عواقب بازار کار از جادوهای خود اشتغالی: شواهد اروپا
|کد مقاله||سال انتشار||مقاله انگلیسی||ترجمه فارسی||تعداد کلمات|
|27182||2008||26 صفحه PDF||سفارش دهید||محاسبه نشده|
Publisher : Elsevier - Science Direct (الزویر - ساینس دایرکت)
Journal : Labour Economics, Volume 15, Issue 2, April 2008, Pages 246–271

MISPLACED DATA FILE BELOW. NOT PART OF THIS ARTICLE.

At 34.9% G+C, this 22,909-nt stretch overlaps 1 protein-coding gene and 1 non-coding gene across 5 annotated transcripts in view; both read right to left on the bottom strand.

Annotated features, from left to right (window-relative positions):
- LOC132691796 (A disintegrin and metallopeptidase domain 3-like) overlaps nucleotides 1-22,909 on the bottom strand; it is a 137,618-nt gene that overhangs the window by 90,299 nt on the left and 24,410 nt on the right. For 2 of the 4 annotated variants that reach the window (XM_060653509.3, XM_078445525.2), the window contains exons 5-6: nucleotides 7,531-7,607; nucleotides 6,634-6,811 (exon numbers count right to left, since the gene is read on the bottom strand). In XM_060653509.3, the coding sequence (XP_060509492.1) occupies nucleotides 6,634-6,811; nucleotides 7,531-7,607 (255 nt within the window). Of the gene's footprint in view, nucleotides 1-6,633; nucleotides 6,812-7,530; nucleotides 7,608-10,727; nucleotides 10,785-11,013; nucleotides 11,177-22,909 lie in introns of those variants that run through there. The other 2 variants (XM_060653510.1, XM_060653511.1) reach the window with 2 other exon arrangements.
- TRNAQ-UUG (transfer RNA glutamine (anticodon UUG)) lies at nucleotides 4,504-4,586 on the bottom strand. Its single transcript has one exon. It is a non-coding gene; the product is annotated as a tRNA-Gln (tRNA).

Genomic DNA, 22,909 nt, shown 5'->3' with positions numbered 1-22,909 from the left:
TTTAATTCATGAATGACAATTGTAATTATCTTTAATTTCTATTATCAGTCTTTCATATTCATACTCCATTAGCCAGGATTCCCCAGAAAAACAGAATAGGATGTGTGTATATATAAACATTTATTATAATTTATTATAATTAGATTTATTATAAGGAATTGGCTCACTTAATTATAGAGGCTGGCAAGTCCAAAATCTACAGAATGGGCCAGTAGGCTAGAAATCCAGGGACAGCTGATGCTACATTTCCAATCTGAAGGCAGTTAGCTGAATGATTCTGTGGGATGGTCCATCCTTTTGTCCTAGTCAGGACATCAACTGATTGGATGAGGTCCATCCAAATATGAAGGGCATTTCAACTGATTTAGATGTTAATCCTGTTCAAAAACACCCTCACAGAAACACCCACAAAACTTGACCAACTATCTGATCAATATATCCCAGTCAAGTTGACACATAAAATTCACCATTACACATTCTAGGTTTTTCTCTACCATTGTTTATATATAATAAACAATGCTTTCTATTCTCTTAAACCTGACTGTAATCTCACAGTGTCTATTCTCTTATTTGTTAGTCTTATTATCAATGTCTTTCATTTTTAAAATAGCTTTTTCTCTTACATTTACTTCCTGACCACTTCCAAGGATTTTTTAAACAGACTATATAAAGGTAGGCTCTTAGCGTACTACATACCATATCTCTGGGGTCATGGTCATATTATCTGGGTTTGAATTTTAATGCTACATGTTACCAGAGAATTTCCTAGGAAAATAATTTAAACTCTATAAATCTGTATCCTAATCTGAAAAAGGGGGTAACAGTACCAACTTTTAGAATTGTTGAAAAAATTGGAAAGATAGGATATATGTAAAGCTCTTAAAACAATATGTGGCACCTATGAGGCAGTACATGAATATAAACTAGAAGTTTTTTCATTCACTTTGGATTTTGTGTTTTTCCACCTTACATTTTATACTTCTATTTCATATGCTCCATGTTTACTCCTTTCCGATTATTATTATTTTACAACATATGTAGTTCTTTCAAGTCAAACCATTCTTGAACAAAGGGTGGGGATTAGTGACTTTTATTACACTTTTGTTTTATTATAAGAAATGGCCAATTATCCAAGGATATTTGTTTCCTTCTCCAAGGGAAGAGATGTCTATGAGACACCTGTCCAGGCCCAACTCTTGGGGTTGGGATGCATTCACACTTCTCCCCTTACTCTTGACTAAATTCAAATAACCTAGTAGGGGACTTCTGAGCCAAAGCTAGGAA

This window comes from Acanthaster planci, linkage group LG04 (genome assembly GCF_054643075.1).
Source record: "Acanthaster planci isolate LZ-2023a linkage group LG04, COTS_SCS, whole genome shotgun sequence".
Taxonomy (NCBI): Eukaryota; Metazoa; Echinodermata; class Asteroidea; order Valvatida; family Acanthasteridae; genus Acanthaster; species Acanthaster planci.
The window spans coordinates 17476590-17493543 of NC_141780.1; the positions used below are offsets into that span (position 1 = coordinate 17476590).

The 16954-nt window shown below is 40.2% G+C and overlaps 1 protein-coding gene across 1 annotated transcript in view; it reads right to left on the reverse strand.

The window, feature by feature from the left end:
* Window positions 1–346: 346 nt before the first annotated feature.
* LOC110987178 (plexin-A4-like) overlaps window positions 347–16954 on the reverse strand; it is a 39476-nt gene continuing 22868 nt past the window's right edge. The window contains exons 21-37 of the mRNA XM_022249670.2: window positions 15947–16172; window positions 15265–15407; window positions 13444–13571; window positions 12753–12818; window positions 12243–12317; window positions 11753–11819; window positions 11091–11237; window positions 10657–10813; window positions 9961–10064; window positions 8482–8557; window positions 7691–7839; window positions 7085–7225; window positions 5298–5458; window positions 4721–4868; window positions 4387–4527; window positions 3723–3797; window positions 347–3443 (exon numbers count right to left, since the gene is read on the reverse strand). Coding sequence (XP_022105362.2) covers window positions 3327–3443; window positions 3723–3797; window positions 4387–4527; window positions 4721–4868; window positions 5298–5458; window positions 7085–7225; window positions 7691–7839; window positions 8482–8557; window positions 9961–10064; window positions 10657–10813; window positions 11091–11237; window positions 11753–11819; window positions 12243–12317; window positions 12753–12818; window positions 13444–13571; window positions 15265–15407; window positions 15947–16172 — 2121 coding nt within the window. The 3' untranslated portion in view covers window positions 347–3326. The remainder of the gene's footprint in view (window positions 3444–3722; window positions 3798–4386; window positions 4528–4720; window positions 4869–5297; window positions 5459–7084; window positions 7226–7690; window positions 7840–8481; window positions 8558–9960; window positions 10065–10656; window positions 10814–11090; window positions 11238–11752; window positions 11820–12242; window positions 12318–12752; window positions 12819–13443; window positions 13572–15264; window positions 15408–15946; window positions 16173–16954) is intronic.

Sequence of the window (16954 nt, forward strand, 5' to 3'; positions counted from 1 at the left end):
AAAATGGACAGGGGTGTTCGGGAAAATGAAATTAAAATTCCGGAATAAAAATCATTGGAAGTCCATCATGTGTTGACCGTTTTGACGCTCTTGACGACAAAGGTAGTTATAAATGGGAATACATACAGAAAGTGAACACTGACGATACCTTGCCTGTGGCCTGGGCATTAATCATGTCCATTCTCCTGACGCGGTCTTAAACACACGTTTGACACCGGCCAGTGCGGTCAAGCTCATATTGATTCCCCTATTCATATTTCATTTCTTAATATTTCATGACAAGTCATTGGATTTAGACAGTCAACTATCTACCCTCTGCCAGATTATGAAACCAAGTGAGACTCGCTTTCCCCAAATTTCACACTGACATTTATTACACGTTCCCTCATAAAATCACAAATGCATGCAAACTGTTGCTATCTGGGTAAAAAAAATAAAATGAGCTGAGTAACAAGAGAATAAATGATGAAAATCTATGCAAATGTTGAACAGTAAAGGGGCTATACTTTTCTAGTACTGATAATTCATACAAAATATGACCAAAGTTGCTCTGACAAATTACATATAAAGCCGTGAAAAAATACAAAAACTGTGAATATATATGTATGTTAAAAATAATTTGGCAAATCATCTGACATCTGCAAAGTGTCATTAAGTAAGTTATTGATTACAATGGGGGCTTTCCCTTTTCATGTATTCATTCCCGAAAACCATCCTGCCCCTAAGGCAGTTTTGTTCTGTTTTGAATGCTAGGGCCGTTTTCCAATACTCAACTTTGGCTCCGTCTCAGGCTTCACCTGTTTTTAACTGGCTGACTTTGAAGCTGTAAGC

We examine how those re-entering paid-employment after a brief self-employment spell fare upon return using data from the European Community Household Panel. Unconditionally, those re-entering paid-employment appear to have considerably lower wages than those staying in the wage sector. This difference appears to be larger in Europe than in the US. Conditional analysis suggests, however, that the difference is more apparent than real: It seems that Europeans select negatively into (and possibly out-of) self-employment, i.e., the likelihood of entering (and exiting) entrepreneurship correlates negatively with unobserved ability and/or in-paid-employment productivity. Our analysis of non-wage outcomes indicates that the selection is mostly involuntary, and that for highly educated men, the brief self-employment spells are unemployment in disguise.